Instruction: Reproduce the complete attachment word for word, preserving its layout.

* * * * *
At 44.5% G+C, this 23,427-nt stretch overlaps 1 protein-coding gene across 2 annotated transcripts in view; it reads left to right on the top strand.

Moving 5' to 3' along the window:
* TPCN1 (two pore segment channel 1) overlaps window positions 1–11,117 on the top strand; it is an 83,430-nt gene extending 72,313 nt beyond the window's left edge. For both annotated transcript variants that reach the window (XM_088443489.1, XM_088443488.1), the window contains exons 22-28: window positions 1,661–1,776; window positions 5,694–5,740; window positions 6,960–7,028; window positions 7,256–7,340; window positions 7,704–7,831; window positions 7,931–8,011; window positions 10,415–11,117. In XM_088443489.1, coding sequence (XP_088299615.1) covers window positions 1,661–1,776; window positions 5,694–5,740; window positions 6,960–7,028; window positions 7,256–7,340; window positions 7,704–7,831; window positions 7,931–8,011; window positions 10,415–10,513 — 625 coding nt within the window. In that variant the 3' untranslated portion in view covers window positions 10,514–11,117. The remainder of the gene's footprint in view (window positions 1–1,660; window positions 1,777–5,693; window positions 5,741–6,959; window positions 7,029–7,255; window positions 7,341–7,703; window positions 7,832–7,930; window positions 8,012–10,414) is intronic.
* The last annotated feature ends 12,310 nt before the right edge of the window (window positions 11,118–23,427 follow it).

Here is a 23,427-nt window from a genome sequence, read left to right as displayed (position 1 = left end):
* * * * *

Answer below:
At 44.5% G+C, this 23,427-nt stretch overlaps 1 protein-coding gene across 2 annotated transcripts in view; it reads left to right on the top strand.

Moving 5' to 3' along the window:
* TPCN1 (two pore segment channel 1) overlaps window positions 1–11,117 on the top strand; it is an 83,430-nt gene extending 72,313 nt beyond the window's left edge. For both annotated transcript variants that reach the window (XM_088443489.1, XM_088443488.1), the window contains exons 22-28: window positions 1,661–1,776; window positions 5,694–5,740; window positions 6,960–7,028; window positions 7,256–7,340; window positions 7,704–7,831; window positions 7,931–8,011; window positions 10,415–11,117. In XM_088443489.1, coding sequence (XP_088299615.1) covers window positions 1,661–1,776; window positions 5,694–5,740; window positions 6,960–7,028; window positions 7,256–7,340; window positions 7,704–7,831; window positions 7,931–8,011; window positions 10,415–10,513 — 625 coding nt within the window. In that variant the 3' untranslated portion in view covers window positions 10,514–11,117. The remainder of the gene's footprint in view (window positions 1–1,660; window positions 1,777–5,693; window positions 5,741–6,959; window positions 7,029–7,255; window positions 7,341–7,703; window positions 7,832–7,930; window positions 8,012–10,414) is intronic.
* The last annotated feature ends 12,310 nt before the right edge of the window (window positions 11,118–23,427 follow it).

Here is a 23,427-nt window from a genome sequence, read left to right as displayed (position 1 = left end):